Brazil claims soy and beef not responsible for Amazon deforestation
October 26, 2006

Brazil rejected claims that soybean farms and cattle pasture were destroying the Amazon rainforest, according to a report from Reuters.

At the opening of an organic food products fair in Sao Paulo, Agriculture Minister Luis Carlos Guedes Pinto said that only 0.27 percent of Brazil's soybean crop is grown in the Amazon region, while less than 1.5 percent of Brazil's beef for export comes from the rainforest.

Brazil is the world's biggest beef exporter and number 2 soy exporter after the United States. During the 2005-2006 growing year, Brazil produced a record 53.4 million tonnes of soybeans.

Deforestation? What Deforestation?.
Cattle pasture in the Amazon. Photo by Rhett Butler.

According to Reuters, "Guedes said that Brazil farmed 62 million hectares (153 million acres) and could cultivate an extra 50 million hectares by using degraded pasture without 'cutting down a single tree.'"

While Guedes' figures on soy and beef production may be accurate, some experts would disagree with his contention that these activites are not responsible for deforestation in the region. Last month NASA researchers published a study showing that forest clearing for large-scale agriculture has recently become a significant cause of deforestation in the Brazilian Amazon. The study, published online in the September 14, 2006 edition of the Proceedings of the National Academy of Sciences, found that in 2003 more than 20 percent of the forests in the state of Mato Grosso were converted to cropland, suggesting that the recent expansion of mechanized cropland in the region is contributing significantly to deforestation.

The findings seemed to confirm the suspicion that Brazil's soybean production is impacting the Amazon and followed a controversial Greenpeace report which accused fast-food chain McDonald's of underwriting deforestation in the Amazon through its purchase of soy-based animal derived from soybeans grown in the Amazon Basin. The charges led the company to launch an investigation into Greenpeace's claims and helped trigger a two-year moratorium by Brazilian soy crushers and exporters on trading soybeans grown on newly deforested lands in the Amazon basin.

Deforestation in Mato Grosso, Brazil, as seen by the Moderate Resolution Imaging Spectroradiometer (MODIS) on NASA's Terra and Aqua satellites. Areas still forested in 2004 are green. Deforested areas are labeled in different colors: 2004 deforestation is red, 2003 is blue, and 2002 is yellow. Areas that appear in gray scale are either not part of the Amazon forest ecosystem or were deforested before the time period covered by the analysis. NASA/Douglas Morton, University of Maryland-College Park.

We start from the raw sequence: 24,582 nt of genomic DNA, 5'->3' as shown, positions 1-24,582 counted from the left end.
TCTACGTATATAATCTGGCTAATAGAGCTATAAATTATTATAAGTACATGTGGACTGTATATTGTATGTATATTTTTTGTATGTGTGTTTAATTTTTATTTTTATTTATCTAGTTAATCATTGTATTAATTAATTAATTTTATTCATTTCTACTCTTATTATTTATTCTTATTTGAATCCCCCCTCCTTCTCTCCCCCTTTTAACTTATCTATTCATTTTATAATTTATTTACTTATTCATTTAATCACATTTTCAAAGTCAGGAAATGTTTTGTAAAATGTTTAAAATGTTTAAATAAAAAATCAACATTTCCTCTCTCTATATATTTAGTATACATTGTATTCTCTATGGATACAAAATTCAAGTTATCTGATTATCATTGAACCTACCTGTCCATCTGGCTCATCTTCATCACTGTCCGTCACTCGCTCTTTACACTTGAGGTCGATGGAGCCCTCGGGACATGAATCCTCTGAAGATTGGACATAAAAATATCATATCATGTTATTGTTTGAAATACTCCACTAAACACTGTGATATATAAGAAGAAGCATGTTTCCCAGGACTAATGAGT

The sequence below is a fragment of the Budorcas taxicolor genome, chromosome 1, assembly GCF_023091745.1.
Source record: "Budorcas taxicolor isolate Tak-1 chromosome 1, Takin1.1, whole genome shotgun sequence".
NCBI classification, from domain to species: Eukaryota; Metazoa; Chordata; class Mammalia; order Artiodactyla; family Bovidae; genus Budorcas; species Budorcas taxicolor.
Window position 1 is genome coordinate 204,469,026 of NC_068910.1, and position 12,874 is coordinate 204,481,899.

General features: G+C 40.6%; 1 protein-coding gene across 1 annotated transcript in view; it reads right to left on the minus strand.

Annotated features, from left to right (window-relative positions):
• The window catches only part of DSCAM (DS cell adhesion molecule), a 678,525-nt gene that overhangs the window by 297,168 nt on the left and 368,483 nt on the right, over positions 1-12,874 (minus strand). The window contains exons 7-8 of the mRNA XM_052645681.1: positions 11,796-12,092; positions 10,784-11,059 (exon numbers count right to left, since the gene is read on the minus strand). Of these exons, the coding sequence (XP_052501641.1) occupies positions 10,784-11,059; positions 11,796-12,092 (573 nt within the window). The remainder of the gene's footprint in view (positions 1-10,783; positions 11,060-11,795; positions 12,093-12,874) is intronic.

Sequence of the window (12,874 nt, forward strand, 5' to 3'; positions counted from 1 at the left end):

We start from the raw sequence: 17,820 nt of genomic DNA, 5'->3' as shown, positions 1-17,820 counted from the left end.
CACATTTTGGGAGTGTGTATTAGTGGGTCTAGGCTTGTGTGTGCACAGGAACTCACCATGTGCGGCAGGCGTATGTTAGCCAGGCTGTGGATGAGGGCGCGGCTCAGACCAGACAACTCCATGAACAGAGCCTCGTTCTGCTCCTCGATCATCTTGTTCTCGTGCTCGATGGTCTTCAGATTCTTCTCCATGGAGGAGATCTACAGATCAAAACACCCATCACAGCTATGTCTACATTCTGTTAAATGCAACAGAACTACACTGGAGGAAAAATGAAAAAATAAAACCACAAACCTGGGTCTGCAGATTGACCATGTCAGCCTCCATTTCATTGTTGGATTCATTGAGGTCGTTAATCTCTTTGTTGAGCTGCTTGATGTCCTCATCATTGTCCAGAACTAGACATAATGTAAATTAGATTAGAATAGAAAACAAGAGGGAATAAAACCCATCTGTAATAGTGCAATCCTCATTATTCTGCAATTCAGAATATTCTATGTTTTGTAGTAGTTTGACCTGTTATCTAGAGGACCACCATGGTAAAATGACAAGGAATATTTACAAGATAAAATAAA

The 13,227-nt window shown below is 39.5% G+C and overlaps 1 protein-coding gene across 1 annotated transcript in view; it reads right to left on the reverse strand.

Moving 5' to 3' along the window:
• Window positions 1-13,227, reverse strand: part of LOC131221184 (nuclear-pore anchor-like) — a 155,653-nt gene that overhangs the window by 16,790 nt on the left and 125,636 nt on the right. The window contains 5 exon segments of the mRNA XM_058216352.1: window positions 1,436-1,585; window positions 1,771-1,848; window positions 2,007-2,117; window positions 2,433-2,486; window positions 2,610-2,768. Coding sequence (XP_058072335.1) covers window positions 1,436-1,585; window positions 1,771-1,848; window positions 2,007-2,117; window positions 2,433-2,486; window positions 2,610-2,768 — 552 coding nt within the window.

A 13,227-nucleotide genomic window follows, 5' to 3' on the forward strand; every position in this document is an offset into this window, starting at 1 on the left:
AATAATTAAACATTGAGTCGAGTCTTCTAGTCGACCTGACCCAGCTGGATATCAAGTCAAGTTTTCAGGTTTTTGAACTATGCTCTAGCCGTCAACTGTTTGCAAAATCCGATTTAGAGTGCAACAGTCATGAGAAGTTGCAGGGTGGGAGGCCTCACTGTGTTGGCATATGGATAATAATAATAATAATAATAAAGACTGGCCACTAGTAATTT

"Soy farming is having a huge impact in the Amazon right now, for three reasons," said William F. Laurance, president of the Association for Tropical Biology and Conservation (ATBC) and a senior staff scientist at the Smithsonian Tropical Research Institute, in an earlier interview with "First, industrial soy farmers are themselves clearing a lot of forest. Second, soy farmers are buying up large expanses of cleared land from slash-and-burn farmers and cattle ranchers, and the displaced farmers and ranchers often just move further out into the forest, maintaining a lot of pressure on frontier areas. Finally, the soy farmers are a very powerful political lobby that is pushing for major expansion of roads, highways, river-channelization projects, and other transportation that will criss-cross large expanses of the Amazon. This infrastructure is acting like Pandora's box--it is opening up the frontier to spontaneous, unplanned colonization and exploitation by ranchers, farmers, hunters, and illegal gold miners."

Much of the soy produced from the Amazon is grown in the cerrado, a tropical savanna-like ecosystem that neighbors rainforest areas. Guedes' assertion that Brazil could cultivate an extra 50 million hectares without further deforestation may refer to further expansion in the cerrado as well as developing previously deforested lands. Brazil has plenty of cleared land available: since the close of the 1990s alone the Brazilian Amazon has lost about than 150,000 square kilometers of rainforest. In total around 18 percent of the Amazon has been cleared. Nevertheless, deforestation rates in the region have fallen by nearly 40 percent since peaking in 2004. Falling commodity prices and increased enforcement efforts are credited for the drop.

This article used information from a Reuters report as well as previous articles.

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CITATION: (October 26, 2006).

Brazil claims soy and beef not responsible for Amazon deforestation.